I’ve never really found a soft spot for electronica, and I’ve never worshipped at the altar of Kraftwerk. I say this because it seems that when you have bias against the master, you’re just not going to like the apprentice; except, like in life, things aren’t always that straight forward. Where you might hear Kraftwerk I hear Depeche Mode; where you might identify with echoes of Primal Scream I hear whispers of pre ‘wall of sound’ rock ‘n’ pop and when you say Animal Collective I mention Pink Floyd.
All this means is that influences as descriptors gets old fast and the music has to stand on its own merits. Certainly their Mercury nominated self titled debut managed that in spades, but can they continue to do so?
Opening track “Giant” is a slow burner that rides waves of psychedelia to create an atmospheric mood pool. The second song “Shake and Tremble” starts with a “Peter Gunn Theme” like riff before breaking into a minimalistic early rock style you might think was Phil Spector producing a lo-fi record.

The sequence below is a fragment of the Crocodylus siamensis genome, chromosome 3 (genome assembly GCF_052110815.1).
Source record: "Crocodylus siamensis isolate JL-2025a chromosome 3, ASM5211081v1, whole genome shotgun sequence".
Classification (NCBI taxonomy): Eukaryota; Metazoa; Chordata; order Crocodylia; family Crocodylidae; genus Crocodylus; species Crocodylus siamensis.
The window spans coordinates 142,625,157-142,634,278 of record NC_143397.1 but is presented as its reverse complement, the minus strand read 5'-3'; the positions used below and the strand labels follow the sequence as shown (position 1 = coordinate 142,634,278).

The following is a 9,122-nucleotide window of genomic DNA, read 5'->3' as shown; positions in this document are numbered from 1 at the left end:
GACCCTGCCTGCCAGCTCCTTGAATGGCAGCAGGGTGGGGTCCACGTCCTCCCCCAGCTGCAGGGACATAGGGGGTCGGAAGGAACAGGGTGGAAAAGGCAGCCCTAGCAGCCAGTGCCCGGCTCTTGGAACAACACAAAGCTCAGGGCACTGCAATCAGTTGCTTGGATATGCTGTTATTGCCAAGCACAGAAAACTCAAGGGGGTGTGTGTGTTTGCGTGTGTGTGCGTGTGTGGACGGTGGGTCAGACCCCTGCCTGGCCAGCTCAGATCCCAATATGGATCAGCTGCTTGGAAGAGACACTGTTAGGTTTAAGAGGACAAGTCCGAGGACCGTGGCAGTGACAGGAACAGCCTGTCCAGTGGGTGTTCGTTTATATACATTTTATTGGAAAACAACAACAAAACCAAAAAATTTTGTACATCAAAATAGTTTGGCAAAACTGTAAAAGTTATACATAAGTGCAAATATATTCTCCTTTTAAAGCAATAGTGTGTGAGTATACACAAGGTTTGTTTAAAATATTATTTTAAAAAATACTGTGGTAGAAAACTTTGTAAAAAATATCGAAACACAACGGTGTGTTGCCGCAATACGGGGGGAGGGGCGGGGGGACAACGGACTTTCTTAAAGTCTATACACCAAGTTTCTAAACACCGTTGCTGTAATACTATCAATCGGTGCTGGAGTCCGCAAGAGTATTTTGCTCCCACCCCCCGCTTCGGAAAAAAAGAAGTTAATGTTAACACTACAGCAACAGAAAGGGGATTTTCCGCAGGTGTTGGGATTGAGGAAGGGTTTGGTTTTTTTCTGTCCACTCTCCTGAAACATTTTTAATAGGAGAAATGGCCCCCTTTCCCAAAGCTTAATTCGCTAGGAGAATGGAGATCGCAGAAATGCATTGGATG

Each song has these elements that contain little nuggets of influence and sound that seem to drift up and down as if they were a bubble in a light breeze. A funky base leads to a carousel, or a synth line turns all 60’s go-go dance.
Born Under Saturn is like taking a drive (as a passenger) in a convertible with a blindfold on; you don’t know where the hell your going but the journey sure feels incredible.
The other cool thing about this release is the work that Django Django has done to impress their fans. While you can get Born Under Saturn in multiple formats you need to check out the bands vinyl option with Rough Trade, it is absolutely gorgeous.